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Apple is clearly intent on AR. It’s driven by all of the “follow the money” factors we’ve examined, including both boosting and succeeding an aging iPhone. But rather than the AR revolution we envisioned in the wake of ARkit’s 2017 unveiling, it’s been more of a gradual climb.
Continued steps in that evolutionary path were taken yesterday at Apple’s iPhone 12 event. Beyond standard processing upgrades that support AR, a few moves directly accelerate it. These mainly involve two future-proofing moves whose impact will be seen in the longer term.
The first of those is the iPhone 12’s 5G support. For all of the reasons we’ve examined, 5G will better enable “AR everywhere,” including low-latency graphics rendering and millimeter-precision device localization. Network rollouts still have a ways to go, but Apple is getting ahead of that.
The second future-proofing move is lidar. It unlocks more robust AR through faster and more comprehensive spatial mapping. Only the iPhone Pro and Pro Max are equipped with lidar, but this signals the capability we’ll see across the iPhone line as it trickles down in future cycles.
Seeing in the Dark
Going one level deeper on lidar (light detection and ranging), the technology involves sensors that track how long it takes light to reach an object and bounce back. This is the state of the art for depth sensing, and is how autonomous vehicles achieve computational vision to “see” the road.
Apple integrated the technology in the iPad Pro last year, signaling that it would soon arrive at an iPhone near you. This aligns with Apple’s AR master plan but more immediately has photography benefits — a key focal point in the iPhone’s horse-race against Samsung and Google flagships.
With smartphones maturing and each innovation cycle getting more rote and “incremental”, the camera has been the sexy component on which Apple has focused innovation and device marketing. That applies to AR and photography, but the latter is a much larger market today.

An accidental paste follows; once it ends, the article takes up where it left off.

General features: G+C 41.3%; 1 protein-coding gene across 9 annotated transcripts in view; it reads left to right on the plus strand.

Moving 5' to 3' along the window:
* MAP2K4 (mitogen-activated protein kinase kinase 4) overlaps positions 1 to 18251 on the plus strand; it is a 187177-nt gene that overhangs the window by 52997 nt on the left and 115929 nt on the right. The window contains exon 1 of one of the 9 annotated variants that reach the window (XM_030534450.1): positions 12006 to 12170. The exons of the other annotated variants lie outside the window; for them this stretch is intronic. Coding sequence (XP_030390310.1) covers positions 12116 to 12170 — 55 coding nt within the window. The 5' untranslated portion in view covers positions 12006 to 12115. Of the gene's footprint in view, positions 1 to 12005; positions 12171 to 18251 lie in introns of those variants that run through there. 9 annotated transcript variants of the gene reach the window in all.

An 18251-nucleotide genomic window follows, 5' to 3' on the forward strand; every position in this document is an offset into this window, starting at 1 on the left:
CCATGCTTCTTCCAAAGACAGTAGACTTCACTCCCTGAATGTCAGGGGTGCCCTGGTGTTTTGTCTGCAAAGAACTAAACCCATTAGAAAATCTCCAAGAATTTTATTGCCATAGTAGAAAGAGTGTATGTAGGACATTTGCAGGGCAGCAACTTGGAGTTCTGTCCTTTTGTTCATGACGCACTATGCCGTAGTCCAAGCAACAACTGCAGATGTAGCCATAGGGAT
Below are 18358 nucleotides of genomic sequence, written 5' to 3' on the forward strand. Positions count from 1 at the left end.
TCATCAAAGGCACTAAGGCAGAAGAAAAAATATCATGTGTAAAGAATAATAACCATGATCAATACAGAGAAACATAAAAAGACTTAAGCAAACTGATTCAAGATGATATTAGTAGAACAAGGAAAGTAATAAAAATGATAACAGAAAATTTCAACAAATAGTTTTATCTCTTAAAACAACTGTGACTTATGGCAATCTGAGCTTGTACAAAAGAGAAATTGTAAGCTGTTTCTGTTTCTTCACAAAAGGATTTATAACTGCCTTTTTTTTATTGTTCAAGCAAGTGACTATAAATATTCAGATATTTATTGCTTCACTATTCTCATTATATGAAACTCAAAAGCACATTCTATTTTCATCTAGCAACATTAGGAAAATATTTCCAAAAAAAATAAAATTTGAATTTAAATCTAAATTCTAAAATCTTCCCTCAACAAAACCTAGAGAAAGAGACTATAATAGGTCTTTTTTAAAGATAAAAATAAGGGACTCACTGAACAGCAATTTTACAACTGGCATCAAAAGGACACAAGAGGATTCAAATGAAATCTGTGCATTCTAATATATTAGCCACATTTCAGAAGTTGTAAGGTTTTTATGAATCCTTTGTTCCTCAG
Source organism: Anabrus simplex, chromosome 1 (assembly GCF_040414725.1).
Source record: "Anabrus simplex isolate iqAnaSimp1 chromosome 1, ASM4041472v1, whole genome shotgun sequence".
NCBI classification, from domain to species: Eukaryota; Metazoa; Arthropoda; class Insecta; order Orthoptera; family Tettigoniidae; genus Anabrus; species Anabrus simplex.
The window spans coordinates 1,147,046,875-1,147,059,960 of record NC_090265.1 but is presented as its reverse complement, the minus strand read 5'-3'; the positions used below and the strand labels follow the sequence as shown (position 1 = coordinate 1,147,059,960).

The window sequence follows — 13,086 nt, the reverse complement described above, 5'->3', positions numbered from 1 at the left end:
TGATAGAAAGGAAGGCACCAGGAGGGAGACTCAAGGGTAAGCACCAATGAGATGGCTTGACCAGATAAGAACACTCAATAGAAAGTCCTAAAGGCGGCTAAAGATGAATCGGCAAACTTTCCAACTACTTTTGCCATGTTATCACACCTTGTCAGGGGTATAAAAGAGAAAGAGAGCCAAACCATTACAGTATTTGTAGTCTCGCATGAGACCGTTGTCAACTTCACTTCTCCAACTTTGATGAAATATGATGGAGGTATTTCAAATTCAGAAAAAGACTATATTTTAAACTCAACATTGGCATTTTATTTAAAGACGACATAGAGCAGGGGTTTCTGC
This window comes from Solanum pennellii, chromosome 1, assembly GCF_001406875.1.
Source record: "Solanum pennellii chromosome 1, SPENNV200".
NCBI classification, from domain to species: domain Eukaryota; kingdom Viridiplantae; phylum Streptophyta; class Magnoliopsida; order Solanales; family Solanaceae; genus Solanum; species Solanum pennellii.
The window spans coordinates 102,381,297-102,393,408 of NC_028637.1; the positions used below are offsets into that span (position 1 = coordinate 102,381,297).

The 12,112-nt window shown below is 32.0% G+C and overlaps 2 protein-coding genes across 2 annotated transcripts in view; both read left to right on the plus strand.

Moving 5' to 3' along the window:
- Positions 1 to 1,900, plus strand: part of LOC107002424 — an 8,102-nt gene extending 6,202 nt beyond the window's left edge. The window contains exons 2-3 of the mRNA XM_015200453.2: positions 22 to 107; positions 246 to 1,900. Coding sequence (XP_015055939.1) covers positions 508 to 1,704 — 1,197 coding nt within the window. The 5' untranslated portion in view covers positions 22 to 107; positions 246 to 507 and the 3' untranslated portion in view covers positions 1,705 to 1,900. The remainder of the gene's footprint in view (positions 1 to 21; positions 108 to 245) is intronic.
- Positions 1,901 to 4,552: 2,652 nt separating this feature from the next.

Meanwhile, smartphone cameras are all about innovating around space constraints and achieving DSLR quality with only millimeters of focal length. Lidar now joins Apple’s multi-camera and software-fueled systems for better autofocus and “seeing in the dark” in low-light scenes.
The Long Game
But what about lidar’s longer-term AR play? As noted, lidar unlocks sharper and more acutely-tracked AR experiences. Exceeding the capabilities of the “workaround” (yet impressive) depth-sensing cameras in the iPhone’s last few generations, lidar will enable AR that “just works.”
This will manifest in the mostly-unseen computational work that happens before AR graphics are shown, such as spatial mapping. Lidar is better equipped to quickly scan room contours, which is the first step towards “believable” and dimensionally accurate AR that occludes physical objects.
Many smartphones can do this with depth-sensing cameras. But the experiences are uneven, dependent on lighting conditions, and require waving the phone around to achieve many scan points. Lidar conversely is a more capable and purpose-built technology for spatial mapping.
Besides knowing that Apple is heading in this direction — and lidar’s obvious alignment with its AR trajectory — the company mentioned AR and lidar in the same breath a few times at yesterday’s event. Perhaps more notable, today’s AR undisputed heavyweight, Snapchat, is already on it.
To put some color (literally) on what lidar means for AR, Snapchat revealed its intentions to use the technology to embolden its signature AR lenses. A fleeting moment of yesterday’s event featured an upcoming Snapchat lens that demonstrates the added dimension lidar will bring.
As shown in the video above (and this timestamped portion of the event), the lens shows AR animations such as flora and wildlife in the foreground and background — all of which occlude the human in the frame. Tracking and rendering appear to happen quickly and realistically.
This lens, and Snap’s overall lidar embrace, aligns with a trend we continue to track in the company’s AR trajectory: the ongoing transition to the rear-facing camera. Erstwhile focused on face filters and selfie fodder, it wants to augment the broader canvas of the physical world.
For Apple, Snap, and others in the AR value chain, lidar will represent a big evolutionary step in underlying capability. Though AR was a sidenote in most of yesterday’s rapid-fire unveilings, its day will come and Apple knows it. The technology was just given more tools to get there faster.